Workplace 2050: Talent Management for the Future.



Category: Academic Insights

Does anyone have an idea about workplace 2050? Will our work lives be primarily virtual? Will computers and robots do our work? How will employers identify talent — college degree, portfolios, personality tests, on-the-job training? Who will the Boomers be in 2050 and will this matter? Forecasting for workplace 2050 may not be as far-fetched as it seems in 2011.

Looking Back

In 1987, the Hudson Institute released “Workforce 2000”, a report forecasting trends for the workforce at the turn of the century. Six challenges were identified:

  1. Engaging in global employment growth.
  2. Productivity in the expanding service industry.
  3. Capturing the energy of the aging workforce.
  4. Aligning and balancing the needs of women, families and the workplace.
  5. Greater integration of African Americans and Latinos into the workforce.
  6. Raising the skills and educational levels of workers for future jobs.

Sound familiar?

“Workforce 2020” (Judy & D’Amico, 1997), published 10 years later also by the Hudson Institute, expanded on the challenges identified in “Workforce 2000.” The report also identified the fastest growing and decreasing occupations through 2005 and the importance of required skills to many future occupations — language, math development and reasoning development. Links between educational attainment and earnings were also discussed.

Sound familiar?

Looking ahead: The Conversation at Hand

Among the most discussed drivers for the changing workplace are demographics, globalization, technology, the psychology of work and flexibility. Recurring themes are intergenerational workplaces; capturing the knowledge of Boomers; succession planning; being responsive to the differing needs of employees, domestically and globally; and preparation in the soft skills, not just a discipline or skill area. For employers, the challenges lie with managing virtually, an increasingly diverse workforce in all forms of diversity, talent management, flexibility and preparing “nontraditional” leaders.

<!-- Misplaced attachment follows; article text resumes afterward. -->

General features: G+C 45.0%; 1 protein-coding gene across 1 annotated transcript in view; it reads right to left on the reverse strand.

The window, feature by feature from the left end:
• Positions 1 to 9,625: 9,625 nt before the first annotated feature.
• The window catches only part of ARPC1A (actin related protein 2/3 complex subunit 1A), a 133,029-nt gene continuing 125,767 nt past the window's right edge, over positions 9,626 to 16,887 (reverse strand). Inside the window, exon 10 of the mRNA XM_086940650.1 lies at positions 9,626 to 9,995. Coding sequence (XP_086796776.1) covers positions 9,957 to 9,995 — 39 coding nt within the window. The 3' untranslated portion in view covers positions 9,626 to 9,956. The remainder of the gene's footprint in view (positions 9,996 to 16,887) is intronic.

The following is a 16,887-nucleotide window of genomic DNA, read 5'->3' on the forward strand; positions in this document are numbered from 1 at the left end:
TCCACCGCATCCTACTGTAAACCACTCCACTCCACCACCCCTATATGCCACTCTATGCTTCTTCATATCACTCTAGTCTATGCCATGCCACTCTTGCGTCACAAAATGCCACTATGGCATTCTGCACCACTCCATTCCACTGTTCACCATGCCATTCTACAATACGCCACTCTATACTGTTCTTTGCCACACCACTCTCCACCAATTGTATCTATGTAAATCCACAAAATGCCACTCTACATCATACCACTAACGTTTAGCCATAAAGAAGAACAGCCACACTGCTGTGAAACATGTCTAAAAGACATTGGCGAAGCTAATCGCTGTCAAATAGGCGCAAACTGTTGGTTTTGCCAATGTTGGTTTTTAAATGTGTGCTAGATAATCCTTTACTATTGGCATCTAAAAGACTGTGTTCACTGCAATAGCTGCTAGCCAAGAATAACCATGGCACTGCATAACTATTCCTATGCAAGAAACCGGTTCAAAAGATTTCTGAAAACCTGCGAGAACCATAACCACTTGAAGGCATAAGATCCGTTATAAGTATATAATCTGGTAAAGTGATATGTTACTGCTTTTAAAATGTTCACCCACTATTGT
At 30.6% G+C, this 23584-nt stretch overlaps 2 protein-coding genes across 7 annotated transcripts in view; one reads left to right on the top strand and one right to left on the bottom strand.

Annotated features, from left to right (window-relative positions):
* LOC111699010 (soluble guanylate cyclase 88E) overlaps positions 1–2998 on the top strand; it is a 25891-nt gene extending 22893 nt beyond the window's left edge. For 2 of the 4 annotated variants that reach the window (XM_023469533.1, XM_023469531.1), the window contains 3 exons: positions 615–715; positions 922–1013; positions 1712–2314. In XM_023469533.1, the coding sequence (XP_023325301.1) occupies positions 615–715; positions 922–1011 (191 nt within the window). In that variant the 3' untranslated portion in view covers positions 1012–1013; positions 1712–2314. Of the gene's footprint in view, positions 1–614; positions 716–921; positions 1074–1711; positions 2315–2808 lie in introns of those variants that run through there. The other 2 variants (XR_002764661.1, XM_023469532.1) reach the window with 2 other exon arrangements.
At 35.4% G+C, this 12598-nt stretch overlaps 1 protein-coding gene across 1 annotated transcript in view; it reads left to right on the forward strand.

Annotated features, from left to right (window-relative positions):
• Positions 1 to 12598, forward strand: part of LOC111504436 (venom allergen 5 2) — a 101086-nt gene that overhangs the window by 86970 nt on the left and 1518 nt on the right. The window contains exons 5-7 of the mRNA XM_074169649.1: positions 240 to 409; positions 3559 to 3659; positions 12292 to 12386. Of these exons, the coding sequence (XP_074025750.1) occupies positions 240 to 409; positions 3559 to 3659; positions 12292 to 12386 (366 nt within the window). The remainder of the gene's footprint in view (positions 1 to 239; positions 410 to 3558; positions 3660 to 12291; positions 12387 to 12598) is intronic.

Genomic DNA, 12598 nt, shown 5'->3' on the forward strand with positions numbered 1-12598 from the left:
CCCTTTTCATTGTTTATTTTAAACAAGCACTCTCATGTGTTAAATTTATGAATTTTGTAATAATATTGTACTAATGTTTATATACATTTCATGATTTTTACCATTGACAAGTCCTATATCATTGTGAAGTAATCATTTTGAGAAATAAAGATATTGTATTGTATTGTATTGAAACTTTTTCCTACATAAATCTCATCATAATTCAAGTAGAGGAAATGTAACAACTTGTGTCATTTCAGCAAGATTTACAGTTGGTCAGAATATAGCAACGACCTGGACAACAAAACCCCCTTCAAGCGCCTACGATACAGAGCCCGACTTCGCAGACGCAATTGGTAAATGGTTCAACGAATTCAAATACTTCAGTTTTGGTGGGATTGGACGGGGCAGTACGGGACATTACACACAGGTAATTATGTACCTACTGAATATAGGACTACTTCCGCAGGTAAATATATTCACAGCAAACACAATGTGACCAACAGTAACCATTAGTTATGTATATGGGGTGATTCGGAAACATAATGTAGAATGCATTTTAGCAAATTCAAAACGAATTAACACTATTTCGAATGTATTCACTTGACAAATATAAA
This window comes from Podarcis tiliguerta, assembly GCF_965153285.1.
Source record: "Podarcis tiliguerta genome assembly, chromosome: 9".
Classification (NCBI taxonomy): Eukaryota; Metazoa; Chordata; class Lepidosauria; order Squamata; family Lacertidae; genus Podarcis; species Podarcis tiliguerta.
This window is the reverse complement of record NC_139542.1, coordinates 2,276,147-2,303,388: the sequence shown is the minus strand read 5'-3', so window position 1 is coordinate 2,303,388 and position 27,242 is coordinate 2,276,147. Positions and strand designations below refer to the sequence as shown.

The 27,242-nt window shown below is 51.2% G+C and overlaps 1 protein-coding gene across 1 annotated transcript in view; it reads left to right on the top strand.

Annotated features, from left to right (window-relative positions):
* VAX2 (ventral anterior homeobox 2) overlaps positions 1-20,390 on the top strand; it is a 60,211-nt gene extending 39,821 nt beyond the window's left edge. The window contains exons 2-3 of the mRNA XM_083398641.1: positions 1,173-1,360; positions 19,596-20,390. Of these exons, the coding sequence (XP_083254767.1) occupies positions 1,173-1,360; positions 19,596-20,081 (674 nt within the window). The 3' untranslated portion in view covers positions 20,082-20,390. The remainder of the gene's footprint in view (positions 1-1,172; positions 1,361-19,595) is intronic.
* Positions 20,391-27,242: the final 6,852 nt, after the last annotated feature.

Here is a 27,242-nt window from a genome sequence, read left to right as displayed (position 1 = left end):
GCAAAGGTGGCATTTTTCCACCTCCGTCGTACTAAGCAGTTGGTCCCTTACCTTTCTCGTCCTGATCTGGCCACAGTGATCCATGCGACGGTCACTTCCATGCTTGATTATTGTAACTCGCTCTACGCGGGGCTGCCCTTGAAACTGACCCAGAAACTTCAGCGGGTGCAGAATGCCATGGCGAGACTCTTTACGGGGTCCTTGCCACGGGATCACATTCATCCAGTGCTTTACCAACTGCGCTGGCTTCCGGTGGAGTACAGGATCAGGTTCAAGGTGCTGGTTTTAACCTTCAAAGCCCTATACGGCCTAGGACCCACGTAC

As a psychologist and educator, I have always appreciated the intersection of qualitative factors such as workplace climate, individuals’ mindsets and motivations, and relationships among workers that affect performance. The dynamic themes previously mentioned suggest that managers and leaders will require a broader repertoire of knowledge competencies; emotional intelligence will be essential. “The 2020 Workplace” (Meister & Willyerd, 2010) discusses forces shaping the future workforce, the role of social recruiting and predictions for the 2020 workplace. The future is now.

What Does Talent Bring?

Just Google the terms talent management and future workplace and you will find an abundance of articles, websites and opinions on these topics. What might we expect about talent identification, talent development and retention, and talent management in the next 30-40 years? How will individuals prepared in what are becoming more conventional educational venues (virtual) be perceived from others who arrive at the workplace through more traditional routes (live classroom experiences)?

These are the myriad of questions on the minds of many human resources specialists and employers all over the world. Post a comment and provide your perspectives on the future of talent in the global workplace.

Related Resources:
Future Workplace
Managing People in a Changing World
Retaining Key Employees in Times of Change

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